Two reports from authoritative sources yesterday cast doubt on Labour's argument that Britain was particularly well placed to withtstand the global recession. First, there were the latest economic forecasts from the International Monetary Fund: IMF
Downing Street spun this as saying that the British figures were not much worse than those for Germany and Japan, but this is being economical with the actualité. The UK economy is forecast to shrink by no less than 2.8 per cent in 2009 and to grow by only 0.2 per cent in 2010, the worst slowdown since the 1930s.
Admittedly, the euro area is going to shrink by 2.0 per cent and will also grow by only 0.2 per cent in 2010 (which doesn't help British exports). However, a more relevant comparison is for all advanced industrial countries which are forecast to grow by 0.5 per cent this year and by 3 per cent in 2010. Britain is more exposed to the global economy than many countries, but even a comparison with the US is not helpful with a 1.6 per cent decline there this year offset by 1.6 per cent growth in 2010.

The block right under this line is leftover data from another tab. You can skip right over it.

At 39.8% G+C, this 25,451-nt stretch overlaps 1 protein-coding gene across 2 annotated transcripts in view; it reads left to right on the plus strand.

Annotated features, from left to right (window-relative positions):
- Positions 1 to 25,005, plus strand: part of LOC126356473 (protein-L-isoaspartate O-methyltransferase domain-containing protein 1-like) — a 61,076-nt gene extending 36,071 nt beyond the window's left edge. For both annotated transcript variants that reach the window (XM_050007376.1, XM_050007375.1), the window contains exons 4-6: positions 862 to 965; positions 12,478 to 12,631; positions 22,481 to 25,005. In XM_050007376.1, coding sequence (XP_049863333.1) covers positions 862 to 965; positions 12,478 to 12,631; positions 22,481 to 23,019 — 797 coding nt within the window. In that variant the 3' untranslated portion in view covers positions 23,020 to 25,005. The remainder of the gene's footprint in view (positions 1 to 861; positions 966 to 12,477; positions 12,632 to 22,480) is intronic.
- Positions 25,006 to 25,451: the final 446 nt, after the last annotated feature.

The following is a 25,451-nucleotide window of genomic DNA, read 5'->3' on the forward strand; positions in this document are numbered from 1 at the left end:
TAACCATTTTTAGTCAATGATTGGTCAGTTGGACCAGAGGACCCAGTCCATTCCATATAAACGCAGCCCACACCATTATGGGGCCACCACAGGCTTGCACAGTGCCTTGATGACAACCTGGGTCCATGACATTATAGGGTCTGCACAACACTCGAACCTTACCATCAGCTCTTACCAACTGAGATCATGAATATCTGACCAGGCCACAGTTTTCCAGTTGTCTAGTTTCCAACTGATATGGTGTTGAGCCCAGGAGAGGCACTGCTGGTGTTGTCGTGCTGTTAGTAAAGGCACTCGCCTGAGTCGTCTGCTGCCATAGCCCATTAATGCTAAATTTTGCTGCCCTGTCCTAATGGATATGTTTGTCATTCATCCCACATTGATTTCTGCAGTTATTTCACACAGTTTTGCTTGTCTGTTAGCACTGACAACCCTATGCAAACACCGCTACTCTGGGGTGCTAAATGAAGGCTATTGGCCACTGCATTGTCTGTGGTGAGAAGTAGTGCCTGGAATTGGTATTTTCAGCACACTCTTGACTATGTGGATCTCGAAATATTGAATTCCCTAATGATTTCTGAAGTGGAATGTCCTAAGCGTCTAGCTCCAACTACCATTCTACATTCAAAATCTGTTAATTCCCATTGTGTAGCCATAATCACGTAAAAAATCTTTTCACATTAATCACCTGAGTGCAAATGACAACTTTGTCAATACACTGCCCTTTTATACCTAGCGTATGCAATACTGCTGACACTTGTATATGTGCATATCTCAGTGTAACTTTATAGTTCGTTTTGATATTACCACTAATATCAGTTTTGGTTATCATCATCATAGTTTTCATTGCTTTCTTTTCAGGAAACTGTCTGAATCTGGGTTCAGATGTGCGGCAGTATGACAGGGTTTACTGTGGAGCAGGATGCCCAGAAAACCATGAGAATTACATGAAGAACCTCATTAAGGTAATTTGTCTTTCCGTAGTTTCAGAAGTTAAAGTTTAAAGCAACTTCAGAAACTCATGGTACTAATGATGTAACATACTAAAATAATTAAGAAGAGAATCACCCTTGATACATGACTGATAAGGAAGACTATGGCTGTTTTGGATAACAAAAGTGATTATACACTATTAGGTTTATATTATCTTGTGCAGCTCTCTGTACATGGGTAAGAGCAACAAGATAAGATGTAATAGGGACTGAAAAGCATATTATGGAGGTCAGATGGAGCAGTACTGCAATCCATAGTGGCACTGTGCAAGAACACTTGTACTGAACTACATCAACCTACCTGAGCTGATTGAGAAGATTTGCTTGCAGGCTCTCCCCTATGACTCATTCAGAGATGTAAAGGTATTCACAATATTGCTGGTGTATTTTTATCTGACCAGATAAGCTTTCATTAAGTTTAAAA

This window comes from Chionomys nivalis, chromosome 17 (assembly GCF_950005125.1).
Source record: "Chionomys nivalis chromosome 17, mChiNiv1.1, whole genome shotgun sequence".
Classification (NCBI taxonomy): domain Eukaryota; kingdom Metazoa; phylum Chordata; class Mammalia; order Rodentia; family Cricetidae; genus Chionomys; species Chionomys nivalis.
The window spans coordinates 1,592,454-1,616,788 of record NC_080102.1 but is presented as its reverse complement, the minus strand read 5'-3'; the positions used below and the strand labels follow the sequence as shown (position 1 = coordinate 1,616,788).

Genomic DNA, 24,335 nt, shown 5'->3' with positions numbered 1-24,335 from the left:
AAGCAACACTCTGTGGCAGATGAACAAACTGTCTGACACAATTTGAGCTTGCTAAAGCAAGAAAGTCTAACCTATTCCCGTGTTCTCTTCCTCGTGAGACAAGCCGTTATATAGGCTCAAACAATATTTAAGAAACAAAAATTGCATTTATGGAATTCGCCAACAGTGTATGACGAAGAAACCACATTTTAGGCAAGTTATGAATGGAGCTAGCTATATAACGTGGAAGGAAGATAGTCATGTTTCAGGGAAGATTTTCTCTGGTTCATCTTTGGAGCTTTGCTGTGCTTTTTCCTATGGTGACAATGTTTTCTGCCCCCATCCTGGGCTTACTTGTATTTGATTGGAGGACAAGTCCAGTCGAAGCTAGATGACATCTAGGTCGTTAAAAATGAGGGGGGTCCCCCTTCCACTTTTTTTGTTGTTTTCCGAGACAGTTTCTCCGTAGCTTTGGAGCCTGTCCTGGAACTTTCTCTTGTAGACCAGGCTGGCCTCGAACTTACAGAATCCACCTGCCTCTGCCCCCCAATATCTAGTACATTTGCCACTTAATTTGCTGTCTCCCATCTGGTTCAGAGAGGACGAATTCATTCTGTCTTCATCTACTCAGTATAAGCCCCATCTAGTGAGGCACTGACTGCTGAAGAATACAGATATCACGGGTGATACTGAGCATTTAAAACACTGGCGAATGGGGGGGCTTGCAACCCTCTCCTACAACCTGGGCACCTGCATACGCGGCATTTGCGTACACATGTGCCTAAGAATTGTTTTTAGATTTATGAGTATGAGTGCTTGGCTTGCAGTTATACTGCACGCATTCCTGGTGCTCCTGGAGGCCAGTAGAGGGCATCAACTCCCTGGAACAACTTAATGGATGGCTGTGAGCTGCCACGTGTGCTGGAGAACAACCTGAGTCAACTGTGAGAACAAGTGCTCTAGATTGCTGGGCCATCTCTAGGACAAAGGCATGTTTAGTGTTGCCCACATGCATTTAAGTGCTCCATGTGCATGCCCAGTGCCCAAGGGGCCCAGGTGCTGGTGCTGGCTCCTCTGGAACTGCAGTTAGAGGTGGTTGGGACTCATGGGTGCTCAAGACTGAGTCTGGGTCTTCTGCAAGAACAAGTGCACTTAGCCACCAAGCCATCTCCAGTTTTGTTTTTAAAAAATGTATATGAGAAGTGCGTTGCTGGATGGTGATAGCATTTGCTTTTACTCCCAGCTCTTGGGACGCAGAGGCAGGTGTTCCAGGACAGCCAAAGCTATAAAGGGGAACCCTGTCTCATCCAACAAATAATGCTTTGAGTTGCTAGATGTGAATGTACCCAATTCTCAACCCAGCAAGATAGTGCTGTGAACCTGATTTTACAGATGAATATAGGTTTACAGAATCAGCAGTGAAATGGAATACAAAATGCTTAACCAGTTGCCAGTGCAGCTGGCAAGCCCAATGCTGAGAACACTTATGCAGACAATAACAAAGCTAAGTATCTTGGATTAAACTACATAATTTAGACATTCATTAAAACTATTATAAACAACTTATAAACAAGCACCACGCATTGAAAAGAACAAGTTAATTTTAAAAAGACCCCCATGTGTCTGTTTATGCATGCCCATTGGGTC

The figures for 2010 should give Dave Cameron pause for thought suggesting that the economy will still be in the doldrums should he become prime minister. With that in mind he should be careful about talking down the economy too much.
Even more worrying for Labour is the latest Green Budget from the Institute for Fiscal Studies: IFS
This suggests that some of Labour's key objectives to transform British society look to be increasingly unattainable given the prospect of a freeze on governmnent spending and real cuts from April 2011. Increases of 1.1 per cent a year in real terms would be taken up by higher debt repayments and higher spending on social security and public sector pensions.
Even with spending cuts and tax increases of £20bn a year, public sector debt will not return below the ceiling of 40 per cent of national income which Gordon Brown set as one of his fiscal rules before the early 2030s. Of course, the 40 per cent figure is an arbitrary one and has no particular rationale other than a political choice.
One crumb of consolation is that the IFS gives rare praise to the efficacy of Labour's cut in VAT. Overall, however, it is a bleak picture for Labour, reflected in double digit leads for the Conservatives in a number of recent polls.